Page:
And Lymond says, “It’s interesting, Guisarme, to me, that you haven’t drawn a weapon.”

The hand on his chest now a fist, Welund, “Nor you yours.”

Lymond says, “My hand is stayed,” and he lets go the hilt. “Would you like some bread?” And there under his bulging eyes a flash of teeth, his grin.

“Bread,” says Welund.

“Baguettes,” says Lymond. “For tomorrow? I thought, a light repast, crostini or bruschetta. Maybe just some olive oil, and good sea salt.”

“My lord is baking bread.”

“Well.” Lymond’s grin slips wryly sideways. “Mostly I’m staying out of the way. They say,” he holds up his hands, “I don’t have a feel for the kneading. I will see you there?”

“Of course, my lord,” says Welund, and now his hand’s on the knob.

“Good,” says Lymond. “Good.”

Wrapped in glass, in steam, in streaming water, lilting slightly, side to side, one hand held up and out, and the crusts and streaks that glitter her arms, her breast, her belly, that filigree her thighs and knees are crumbling, darkening, melting away, and the water splashing about her feet’s a cloudy grey, larded with ropes of black. She leans back to let the shower soak her hair, that one hand still held up out of the water, a hand still spangled with gold that warmly gleams in the wet white light, burnished, dazzling, a shape of light too bright to look at as flashes pop and spark in her hair, yellow and gold and orange, pink and white along her skin, stars that shining burn and one by one flicker and dim and die. She’s turning under the water, holding that hand under it, and the last of it washes away, the water running grey and gritted black along her arm.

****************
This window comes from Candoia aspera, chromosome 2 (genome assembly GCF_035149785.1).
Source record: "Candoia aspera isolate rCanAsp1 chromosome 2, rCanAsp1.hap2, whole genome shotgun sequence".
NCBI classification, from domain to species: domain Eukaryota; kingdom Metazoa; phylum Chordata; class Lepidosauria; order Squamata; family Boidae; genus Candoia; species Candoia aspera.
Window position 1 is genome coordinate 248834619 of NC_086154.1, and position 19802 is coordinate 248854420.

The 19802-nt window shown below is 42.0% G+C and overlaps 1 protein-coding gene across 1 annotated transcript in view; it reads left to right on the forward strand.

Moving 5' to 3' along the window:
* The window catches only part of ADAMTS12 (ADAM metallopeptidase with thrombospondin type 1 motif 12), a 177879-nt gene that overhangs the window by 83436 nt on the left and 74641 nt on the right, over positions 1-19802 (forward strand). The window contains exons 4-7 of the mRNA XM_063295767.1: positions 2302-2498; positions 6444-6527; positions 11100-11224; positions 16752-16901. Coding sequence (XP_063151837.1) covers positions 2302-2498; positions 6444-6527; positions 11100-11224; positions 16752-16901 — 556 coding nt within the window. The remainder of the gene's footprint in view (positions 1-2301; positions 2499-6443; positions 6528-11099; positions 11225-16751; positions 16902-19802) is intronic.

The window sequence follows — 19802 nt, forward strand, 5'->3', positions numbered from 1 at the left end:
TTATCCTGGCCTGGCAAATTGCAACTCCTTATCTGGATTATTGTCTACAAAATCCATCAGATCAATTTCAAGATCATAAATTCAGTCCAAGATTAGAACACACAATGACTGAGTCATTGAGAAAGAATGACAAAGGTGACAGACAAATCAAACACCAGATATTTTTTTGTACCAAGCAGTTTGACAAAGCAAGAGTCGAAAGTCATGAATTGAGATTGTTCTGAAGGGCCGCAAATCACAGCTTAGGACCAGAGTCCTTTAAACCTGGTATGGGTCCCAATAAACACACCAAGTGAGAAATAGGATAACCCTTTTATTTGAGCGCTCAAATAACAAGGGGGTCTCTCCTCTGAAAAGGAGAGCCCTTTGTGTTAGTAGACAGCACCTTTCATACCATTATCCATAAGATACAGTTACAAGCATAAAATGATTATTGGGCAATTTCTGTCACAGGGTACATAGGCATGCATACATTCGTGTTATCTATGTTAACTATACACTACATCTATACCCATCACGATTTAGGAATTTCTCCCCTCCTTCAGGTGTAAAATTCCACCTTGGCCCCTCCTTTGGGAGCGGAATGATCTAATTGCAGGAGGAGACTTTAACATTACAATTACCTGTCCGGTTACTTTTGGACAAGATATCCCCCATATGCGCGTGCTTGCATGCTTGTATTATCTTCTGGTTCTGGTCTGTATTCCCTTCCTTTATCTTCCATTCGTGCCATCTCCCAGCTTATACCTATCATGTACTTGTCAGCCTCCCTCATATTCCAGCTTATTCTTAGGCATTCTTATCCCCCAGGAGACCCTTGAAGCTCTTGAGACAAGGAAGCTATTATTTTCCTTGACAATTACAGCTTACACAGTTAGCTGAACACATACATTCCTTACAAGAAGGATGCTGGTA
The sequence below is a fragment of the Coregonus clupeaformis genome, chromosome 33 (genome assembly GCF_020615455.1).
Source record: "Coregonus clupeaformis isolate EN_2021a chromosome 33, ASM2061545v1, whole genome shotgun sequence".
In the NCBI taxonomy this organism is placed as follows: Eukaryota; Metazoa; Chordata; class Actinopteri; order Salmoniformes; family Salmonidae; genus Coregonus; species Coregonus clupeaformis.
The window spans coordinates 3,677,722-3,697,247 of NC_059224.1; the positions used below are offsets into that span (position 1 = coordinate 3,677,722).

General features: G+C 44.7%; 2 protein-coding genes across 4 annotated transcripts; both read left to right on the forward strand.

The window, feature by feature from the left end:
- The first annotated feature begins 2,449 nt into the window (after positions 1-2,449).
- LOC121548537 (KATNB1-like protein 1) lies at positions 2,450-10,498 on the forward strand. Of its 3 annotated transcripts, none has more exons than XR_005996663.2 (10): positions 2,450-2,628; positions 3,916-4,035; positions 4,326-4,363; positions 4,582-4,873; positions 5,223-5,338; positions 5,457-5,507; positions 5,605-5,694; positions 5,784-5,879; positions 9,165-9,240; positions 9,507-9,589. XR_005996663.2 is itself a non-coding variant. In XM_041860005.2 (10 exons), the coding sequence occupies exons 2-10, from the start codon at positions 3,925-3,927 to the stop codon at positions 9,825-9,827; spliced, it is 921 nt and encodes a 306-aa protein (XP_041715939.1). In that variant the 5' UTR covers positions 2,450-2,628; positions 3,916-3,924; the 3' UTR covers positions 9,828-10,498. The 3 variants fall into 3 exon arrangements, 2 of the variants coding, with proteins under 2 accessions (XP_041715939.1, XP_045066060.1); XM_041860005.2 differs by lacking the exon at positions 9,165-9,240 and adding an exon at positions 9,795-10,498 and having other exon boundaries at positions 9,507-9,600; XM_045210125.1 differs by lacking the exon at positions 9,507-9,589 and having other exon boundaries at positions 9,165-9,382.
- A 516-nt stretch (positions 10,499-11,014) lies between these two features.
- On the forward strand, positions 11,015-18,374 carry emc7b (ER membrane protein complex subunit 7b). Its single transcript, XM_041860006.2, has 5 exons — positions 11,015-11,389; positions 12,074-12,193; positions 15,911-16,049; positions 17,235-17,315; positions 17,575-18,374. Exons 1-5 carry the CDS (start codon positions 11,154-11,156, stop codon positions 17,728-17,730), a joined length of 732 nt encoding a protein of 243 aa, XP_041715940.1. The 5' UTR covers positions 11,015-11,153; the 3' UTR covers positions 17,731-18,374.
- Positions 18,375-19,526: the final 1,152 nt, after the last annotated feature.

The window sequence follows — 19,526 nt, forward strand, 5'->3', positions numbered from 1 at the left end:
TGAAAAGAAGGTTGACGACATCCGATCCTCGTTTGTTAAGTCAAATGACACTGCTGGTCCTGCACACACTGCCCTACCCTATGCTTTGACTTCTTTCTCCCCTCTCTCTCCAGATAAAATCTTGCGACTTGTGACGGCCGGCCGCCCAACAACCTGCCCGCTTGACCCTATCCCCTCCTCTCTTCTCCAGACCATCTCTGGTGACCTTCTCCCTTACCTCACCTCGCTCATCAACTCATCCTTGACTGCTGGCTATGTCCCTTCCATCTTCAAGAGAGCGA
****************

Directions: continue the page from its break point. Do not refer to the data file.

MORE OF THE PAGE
A thick white robe about her, her hair done up in a towel. Behind her the door closes, and the sound of the lock, turning. Clothing’s draped over the desk, drifts of white that shine under the stark light of that white-shaded banker’s lamp, lawn and lace and satin, taffeta, a cloudy hillock of crinoline, and there on the floor a line of shoes, slender foot-shapes balanced tip-toe on delicate heels of various heights, thin sandal-straps of white and silver and grey lolling emptily. She nudges them aside with a foot, reaches into the pile on the desk with a clink of hangers, a crinkle of paper and plastic wrap slitherly settling as she tugs something free, white fur ivoried as she pulls it from the circle of light, a long coat of it, the skirts lopping softly from desk to floor, the lining of it a chilly grey.

The light from the desk lamp’s washed away when she yanks open the heavy curtains. The fogged glass filled a richly blue that shades through white to yellow and red and an orange, and only a simple latch at the top of the sash. She turns it with a solid thunk, and presses up against the frame, and with a shudder the window lifts, a suck of air in the gap and she hisses, then hoists it up with a rattle in the frame, counterweight scraping inside the wall. Ducking her head she leans out, seven storeys up or eight, the street below gleaming wetly in the shadows, and beads of snow strung along the gutters. The face of the building off to the left of yellow brick glowing and glass ablaze in the sunset torching the hills off to the right, the block ahead across the street a parking lot nearly filled, and lining the sidewalks on all four sides of it carts and kiosks, placards, sandwich boards, the steam of cookpots and griddles, the smoke of grills, and lights strung in the bare branches of the trees here and there, and knots of people bundled in coats and hats, scarves, stocking caps, at the corner, before this stand or that, and laughter, and a cry, someone calling someone else’s name. She opens her mouth, as if to say something, to call out, but only the tattered wisp of her breath, a sigh. She leans her elbows on the sill, her face flushed in the light, shadows staining the robe. “Any more than the sun is the sun,” she says to herself. She shivers, and the shiver becomes a shudder. She pulls herself back inside.